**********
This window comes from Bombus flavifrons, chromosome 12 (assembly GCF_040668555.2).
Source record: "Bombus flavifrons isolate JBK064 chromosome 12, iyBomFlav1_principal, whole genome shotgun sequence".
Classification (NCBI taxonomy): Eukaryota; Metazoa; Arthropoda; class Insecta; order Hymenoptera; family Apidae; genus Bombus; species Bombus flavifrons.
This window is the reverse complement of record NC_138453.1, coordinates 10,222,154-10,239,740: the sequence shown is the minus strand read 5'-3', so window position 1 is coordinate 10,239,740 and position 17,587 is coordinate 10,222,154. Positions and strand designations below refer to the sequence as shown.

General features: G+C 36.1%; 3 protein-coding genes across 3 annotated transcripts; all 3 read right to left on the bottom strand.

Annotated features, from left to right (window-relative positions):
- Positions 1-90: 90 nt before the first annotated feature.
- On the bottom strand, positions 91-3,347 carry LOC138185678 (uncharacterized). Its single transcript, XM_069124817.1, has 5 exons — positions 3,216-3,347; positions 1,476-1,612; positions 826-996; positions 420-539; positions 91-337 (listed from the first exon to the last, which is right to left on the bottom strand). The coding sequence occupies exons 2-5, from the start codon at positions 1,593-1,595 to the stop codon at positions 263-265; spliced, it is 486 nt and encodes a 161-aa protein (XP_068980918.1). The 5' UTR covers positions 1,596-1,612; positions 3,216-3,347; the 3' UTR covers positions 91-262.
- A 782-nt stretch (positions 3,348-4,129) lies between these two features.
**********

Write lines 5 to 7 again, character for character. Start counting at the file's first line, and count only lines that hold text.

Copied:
General features: G+C 36.1%; 3 protein-coding genes across 3 annotated transcripts; all 3 read right to left on the bottom strand.

Annotated features, from left to right (window-relative positions):
- Positions 1-90: 90 nt before the first annotated feature.